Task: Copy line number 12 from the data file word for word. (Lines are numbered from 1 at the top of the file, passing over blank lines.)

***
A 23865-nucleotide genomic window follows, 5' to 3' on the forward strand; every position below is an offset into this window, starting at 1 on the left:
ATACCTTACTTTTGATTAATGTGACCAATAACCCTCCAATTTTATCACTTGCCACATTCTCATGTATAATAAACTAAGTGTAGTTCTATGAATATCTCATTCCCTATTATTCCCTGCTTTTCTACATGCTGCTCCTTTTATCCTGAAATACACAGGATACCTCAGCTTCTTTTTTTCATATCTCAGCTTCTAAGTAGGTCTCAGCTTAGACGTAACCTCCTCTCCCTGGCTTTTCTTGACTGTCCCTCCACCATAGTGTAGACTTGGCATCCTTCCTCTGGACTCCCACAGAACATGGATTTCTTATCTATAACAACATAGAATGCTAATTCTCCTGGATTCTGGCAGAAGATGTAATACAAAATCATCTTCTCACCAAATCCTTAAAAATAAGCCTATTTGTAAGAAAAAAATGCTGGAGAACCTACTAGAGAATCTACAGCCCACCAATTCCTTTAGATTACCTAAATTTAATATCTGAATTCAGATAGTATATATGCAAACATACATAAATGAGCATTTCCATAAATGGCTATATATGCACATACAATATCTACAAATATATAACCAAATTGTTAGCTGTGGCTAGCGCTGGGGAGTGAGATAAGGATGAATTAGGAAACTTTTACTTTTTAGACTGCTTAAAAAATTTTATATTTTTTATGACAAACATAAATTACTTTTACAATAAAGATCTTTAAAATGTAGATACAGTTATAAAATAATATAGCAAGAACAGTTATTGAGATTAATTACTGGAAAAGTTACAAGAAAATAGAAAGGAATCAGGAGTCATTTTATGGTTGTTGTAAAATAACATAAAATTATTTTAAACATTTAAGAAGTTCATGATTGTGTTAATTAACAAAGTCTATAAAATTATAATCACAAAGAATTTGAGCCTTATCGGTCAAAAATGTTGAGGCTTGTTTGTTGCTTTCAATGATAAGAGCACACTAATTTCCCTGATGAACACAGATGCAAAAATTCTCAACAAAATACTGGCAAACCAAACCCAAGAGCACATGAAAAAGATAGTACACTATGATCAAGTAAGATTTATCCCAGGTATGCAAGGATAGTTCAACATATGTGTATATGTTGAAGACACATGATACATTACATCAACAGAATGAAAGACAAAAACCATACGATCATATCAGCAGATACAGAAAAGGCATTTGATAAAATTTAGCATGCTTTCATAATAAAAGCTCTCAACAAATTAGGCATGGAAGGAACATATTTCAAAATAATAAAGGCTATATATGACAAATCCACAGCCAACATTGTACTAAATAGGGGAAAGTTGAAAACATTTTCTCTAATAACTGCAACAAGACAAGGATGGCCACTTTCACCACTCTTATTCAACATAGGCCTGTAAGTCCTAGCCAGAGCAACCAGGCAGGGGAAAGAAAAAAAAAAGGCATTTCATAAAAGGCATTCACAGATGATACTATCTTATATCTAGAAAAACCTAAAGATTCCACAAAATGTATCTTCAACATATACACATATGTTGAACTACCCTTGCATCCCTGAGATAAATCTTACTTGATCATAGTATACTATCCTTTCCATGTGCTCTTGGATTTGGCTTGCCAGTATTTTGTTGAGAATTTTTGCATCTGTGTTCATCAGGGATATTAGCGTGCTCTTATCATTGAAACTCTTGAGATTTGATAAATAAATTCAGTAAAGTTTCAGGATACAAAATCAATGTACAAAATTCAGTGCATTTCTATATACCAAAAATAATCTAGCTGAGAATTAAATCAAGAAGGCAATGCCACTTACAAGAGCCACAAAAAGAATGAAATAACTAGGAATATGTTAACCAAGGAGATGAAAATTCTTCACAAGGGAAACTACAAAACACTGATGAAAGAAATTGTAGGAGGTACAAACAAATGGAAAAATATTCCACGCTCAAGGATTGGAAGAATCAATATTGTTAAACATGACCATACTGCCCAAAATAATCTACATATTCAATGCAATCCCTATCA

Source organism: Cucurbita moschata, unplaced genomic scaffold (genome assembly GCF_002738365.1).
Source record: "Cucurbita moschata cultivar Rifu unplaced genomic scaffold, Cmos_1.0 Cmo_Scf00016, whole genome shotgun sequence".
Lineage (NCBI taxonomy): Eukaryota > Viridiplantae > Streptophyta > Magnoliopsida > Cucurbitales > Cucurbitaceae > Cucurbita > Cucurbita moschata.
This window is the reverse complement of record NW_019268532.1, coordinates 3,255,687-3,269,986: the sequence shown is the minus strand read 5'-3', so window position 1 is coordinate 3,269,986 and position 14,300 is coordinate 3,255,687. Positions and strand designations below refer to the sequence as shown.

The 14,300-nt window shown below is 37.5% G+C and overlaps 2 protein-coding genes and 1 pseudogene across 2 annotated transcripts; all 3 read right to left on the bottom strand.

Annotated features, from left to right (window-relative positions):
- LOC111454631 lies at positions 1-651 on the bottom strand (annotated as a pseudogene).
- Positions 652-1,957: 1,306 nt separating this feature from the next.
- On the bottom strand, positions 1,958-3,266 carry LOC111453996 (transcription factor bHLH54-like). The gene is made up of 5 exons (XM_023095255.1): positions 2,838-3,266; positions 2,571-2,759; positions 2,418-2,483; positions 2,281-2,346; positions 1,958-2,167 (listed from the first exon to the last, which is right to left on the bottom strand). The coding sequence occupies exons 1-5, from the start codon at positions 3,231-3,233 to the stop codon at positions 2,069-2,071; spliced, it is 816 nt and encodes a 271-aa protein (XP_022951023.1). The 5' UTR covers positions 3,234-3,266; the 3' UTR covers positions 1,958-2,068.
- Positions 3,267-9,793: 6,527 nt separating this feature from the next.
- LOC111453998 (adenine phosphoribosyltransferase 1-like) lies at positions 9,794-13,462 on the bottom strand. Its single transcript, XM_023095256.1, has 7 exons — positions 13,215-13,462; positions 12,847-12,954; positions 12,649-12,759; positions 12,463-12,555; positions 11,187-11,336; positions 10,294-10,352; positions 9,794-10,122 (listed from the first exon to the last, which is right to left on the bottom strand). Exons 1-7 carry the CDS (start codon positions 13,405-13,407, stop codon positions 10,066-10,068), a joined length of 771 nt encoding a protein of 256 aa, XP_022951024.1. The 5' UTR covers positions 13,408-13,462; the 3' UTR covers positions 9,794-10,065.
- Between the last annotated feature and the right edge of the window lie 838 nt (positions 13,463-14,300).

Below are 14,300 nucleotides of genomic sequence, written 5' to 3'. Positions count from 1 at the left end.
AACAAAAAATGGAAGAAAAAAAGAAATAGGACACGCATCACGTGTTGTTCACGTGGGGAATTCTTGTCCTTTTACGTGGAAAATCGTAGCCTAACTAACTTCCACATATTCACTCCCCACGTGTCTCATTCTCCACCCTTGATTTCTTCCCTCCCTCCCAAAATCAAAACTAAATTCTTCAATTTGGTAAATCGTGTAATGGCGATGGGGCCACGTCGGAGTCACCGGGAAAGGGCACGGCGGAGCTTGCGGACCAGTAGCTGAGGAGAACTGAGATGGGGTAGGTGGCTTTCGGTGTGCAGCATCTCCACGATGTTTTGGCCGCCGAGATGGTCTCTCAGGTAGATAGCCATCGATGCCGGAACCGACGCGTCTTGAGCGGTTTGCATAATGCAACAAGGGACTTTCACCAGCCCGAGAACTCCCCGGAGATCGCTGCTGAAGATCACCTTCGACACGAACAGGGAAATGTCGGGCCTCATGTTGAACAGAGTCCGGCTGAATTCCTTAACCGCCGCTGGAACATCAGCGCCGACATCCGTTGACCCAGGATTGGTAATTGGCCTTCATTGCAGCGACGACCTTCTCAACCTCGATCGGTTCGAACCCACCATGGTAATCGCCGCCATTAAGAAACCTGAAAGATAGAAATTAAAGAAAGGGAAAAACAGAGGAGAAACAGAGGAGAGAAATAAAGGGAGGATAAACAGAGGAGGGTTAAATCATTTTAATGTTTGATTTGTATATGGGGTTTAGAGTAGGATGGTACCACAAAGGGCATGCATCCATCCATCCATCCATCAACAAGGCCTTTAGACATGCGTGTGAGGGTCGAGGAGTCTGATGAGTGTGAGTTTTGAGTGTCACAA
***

- Positions 3,267-9,793: 6,527 nt separating this feature from the next.